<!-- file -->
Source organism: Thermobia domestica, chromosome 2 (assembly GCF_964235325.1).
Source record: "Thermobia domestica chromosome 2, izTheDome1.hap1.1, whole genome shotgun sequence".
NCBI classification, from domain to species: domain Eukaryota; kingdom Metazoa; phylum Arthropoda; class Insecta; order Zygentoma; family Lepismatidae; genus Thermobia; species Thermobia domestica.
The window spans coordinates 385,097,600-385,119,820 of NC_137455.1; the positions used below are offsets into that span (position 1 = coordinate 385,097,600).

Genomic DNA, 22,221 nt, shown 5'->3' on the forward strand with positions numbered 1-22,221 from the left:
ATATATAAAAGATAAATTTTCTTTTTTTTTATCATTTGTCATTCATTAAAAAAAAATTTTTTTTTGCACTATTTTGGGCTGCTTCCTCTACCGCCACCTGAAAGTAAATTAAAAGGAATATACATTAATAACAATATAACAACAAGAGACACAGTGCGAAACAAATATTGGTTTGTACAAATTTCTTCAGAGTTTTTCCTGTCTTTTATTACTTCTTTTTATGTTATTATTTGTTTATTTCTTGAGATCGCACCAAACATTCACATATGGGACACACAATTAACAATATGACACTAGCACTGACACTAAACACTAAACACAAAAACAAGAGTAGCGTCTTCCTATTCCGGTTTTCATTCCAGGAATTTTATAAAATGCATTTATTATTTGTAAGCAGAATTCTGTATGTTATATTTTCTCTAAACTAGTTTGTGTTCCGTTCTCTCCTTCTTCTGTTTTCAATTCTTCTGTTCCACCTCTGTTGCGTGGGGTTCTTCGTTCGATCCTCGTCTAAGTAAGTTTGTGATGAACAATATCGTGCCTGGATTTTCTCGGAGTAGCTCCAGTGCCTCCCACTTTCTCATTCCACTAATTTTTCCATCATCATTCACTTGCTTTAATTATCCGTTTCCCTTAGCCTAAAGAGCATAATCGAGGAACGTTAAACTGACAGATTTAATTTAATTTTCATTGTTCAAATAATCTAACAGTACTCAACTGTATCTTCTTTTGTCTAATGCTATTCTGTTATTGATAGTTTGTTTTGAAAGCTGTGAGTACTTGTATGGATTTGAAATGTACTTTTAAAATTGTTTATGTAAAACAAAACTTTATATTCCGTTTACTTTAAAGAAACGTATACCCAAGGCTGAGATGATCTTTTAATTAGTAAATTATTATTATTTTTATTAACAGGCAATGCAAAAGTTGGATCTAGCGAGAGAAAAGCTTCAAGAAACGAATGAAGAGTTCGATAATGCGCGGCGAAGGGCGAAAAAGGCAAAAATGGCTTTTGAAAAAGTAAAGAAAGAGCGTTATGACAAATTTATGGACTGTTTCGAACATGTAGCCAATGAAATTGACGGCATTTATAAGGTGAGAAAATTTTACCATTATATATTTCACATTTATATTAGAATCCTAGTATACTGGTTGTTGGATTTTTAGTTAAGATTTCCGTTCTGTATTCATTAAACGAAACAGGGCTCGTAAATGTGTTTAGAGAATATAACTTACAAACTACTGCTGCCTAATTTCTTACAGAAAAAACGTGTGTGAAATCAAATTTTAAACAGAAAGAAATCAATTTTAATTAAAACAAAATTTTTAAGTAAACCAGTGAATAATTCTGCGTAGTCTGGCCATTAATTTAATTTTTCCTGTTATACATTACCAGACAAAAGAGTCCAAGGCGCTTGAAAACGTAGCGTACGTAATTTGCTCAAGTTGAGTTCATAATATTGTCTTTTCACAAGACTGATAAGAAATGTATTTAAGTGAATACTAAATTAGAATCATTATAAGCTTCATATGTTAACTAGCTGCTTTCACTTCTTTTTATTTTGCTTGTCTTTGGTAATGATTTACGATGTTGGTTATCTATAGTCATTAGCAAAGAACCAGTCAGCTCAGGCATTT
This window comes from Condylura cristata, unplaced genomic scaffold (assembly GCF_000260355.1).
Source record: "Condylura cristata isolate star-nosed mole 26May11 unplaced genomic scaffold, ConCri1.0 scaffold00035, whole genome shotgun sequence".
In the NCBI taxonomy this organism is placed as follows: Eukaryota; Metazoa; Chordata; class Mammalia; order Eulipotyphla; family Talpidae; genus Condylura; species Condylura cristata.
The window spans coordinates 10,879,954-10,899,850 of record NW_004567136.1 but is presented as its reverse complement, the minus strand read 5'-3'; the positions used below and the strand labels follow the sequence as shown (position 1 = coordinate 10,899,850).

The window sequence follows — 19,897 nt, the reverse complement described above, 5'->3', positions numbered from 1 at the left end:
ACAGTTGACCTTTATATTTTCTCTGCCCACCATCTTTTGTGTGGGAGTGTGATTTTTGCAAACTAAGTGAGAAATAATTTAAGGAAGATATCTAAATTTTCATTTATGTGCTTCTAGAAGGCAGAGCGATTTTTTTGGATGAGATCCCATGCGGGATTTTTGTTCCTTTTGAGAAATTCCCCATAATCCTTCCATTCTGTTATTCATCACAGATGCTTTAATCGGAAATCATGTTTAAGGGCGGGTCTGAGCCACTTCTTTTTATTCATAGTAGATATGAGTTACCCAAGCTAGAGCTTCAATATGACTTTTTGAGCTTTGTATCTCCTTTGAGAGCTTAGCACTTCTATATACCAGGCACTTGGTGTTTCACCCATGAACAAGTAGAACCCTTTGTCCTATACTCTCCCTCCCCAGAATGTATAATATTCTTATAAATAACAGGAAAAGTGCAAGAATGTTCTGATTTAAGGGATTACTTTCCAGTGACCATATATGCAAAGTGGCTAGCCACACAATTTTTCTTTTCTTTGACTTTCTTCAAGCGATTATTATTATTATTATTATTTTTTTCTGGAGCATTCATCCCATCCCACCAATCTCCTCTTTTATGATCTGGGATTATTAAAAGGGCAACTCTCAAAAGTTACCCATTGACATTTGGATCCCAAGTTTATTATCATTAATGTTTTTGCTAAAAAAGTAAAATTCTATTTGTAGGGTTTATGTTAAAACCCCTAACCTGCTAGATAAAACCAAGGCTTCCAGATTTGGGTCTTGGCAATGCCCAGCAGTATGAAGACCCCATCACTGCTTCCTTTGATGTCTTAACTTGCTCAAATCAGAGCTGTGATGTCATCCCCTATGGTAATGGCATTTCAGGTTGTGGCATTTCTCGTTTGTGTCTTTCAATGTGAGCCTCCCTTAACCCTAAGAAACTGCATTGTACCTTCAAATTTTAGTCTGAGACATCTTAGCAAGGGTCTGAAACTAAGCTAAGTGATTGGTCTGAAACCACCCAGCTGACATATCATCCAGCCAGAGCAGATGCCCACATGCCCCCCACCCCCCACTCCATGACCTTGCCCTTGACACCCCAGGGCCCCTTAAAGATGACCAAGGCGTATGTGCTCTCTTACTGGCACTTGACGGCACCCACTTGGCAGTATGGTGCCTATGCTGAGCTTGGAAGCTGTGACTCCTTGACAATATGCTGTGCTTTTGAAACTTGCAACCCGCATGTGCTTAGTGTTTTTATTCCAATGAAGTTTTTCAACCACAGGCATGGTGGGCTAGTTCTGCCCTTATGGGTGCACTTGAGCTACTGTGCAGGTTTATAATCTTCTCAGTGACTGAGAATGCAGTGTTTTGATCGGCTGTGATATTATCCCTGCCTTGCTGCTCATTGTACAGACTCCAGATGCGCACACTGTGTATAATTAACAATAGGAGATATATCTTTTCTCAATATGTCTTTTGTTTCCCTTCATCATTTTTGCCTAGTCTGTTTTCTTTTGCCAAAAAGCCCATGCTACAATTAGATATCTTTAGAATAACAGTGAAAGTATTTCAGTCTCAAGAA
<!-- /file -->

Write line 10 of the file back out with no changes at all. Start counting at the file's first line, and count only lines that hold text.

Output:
The window spans coordinates 10,879,954-10,899,850 of record NW_004567136.1 but is presented as its reverse complement, the minus strand read 5'-3'; the positions used below and the strand labels follow the sequence as shown (position 1 = coordinate 10,899,850).